Aissa was born with an extra thumb on each wrist, which her mother the priestess claims makes her an "imperfect" child, not fit to follow in her footsteps of singing to the snakes. When the chief takes it upon himself to remove the child's imperfections, he ends up dying the very next day. The priestess sees this as a bad omen and summons her wise-woman to take the baby away and offer her to the God's. Keyla instead takes Aissa to farmers, where she is happy living with Mama, Dada and her sister Zufi until raiders attack the farmhouse. Sensing the danger, Mama hides Aissa, telling her to stay quiet, "don't make a sound." Aissa is so very young and takes Mama's words literally and doesn't speak a word again. Mute and alone, Aissa is finally rescued and unfortunately given to an unsympathetic Aunt, who feels she's cursed, and abandon's her at the priestesses Great Hall. Aissa is to become a servant in the Lady's kitchen. Meanwhile, The Bull King has come to the island with an offer to the Lady and her new chief, in return for supplies and one thirteen-year-old boy and girl as tributes in his bull dances each year, he will provide protection from the Raiders. If the tributes can survive, they will be returned to the island and no further tributes will be selected. At the age of twelve, Aissa is cast out of the kitchen by the other staff for being seen as bad luck. Left all alone, she see's her only means of survival to offer herself as the next tribute for the Bull King.Dragonfly Song is written in two parts, Book One chronicles Aissa's early life and events leading to her decision to become a tribute to the Bull King. Aissa deals with lots of loss at an early age, and even becomes a slave within the priestesses Hall where she is further bullied, spit on, teased and given the nickname of No Name. When she somehow summons dragonflies around her, she is banished, left to starve and ends up hiding among the rocks surrounding the sanctuary. She spends her days spying on the villagers, the priestess performing her snake singing and scavenging for food. Aissa's one longing is to be free and I wanted this for her as well. Dragonfly Song is written in both free verse and prose, which I thought was an interesting choice at first, yet Orr's transitions come together smoothly, developing Aissa's character and giving insights into her inner thoughts. Aissa was so resilient and even a bit silently rebellious, which I really appreciated about her character. My favorite moment occurred after she was bullied by two of the servants and her new outfit ruined, Aissa then snuck into the Lady's washroom where she took a long luxurious warm bath, despite what the consequences would be if she were caught. Kindness was something Aissa never received in her first twelve years of life, and even when she does receive some from fellow tribute Luki or the goat herder's daughter, it's foreign and something she shy's away from. Yet, despite everything she grows into this strong girl determined to win her freedom and show everyone what she is capable of. The second part of the story begins with Aissa traveling to the Bull King's island and her training to become an acrobat in the bull-dancing games. Things don't necessarily get easier for her there but she does make friendships and everyone shares in the desire to make it out of the games alive. And oh how the games were dangerous. Essentially, they grab this charging bull by the horns and try to flip over their back without getting impaled, all to honor the Bull King. Thrilling to say the least. The second part of the book went by very quickly, and before I knew it was over, but what a fascinating look at the Minoan civilization's culture, religious practices, with the priestess performing her snake singing, the ways that they celebrated the changing of seasons and the practice of offering tributes to King Minos. *In exchange for an honest review, a review copy was received from the publisher for free.*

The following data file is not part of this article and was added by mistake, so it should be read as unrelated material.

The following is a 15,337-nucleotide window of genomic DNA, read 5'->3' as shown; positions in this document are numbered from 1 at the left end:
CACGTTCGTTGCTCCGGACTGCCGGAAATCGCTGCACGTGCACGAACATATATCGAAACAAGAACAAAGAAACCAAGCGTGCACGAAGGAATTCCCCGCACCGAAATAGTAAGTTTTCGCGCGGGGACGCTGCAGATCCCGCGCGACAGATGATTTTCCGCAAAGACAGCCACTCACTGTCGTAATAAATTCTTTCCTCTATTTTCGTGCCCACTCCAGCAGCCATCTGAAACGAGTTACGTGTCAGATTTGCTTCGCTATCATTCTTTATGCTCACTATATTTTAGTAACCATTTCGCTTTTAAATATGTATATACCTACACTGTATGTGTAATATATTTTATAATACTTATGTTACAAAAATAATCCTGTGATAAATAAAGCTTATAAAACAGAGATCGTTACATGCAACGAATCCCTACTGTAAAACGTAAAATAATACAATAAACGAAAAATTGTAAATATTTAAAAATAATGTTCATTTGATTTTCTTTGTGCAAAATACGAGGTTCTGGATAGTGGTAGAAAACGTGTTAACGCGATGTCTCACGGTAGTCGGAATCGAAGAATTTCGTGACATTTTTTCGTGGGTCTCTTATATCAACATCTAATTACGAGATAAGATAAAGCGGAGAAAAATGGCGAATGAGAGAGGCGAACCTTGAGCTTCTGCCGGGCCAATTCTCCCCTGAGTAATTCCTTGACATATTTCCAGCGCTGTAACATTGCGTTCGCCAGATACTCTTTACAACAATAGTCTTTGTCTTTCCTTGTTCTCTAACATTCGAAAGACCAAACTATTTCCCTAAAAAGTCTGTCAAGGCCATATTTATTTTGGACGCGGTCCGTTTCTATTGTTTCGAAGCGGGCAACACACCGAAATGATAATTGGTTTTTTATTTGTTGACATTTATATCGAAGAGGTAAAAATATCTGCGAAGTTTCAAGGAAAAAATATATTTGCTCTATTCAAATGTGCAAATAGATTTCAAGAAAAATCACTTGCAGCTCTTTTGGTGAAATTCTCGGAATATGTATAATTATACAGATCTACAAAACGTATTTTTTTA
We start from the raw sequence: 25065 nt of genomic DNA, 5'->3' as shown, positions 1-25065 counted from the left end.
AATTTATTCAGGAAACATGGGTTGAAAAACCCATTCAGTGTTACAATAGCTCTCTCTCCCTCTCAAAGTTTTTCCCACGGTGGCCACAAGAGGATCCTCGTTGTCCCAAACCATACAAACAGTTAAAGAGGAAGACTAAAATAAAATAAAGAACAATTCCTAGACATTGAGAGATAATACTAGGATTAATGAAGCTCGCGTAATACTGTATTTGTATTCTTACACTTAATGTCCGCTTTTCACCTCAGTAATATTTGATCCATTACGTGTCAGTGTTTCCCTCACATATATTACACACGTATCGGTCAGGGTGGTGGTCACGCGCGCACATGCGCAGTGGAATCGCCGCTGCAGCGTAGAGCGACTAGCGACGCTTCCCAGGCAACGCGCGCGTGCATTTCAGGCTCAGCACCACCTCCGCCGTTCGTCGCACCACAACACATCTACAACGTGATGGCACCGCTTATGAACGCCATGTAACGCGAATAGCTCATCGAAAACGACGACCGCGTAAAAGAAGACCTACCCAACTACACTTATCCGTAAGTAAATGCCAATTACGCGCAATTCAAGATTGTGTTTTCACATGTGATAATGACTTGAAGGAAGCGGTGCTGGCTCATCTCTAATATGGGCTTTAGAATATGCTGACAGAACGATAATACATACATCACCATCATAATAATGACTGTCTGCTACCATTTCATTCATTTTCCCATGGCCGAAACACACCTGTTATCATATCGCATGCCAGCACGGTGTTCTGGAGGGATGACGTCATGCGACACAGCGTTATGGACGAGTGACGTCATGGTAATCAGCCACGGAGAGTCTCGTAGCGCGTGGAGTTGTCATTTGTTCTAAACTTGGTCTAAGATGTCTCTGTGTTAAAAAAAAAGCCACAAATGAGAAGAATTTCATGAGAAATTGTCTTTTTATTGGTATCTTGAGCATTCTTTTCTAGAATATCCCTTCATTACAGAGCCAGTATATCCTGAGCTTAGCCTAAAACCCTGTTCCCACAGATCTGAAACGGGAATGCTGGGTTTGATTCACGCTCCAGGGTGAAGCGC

• Lee Burton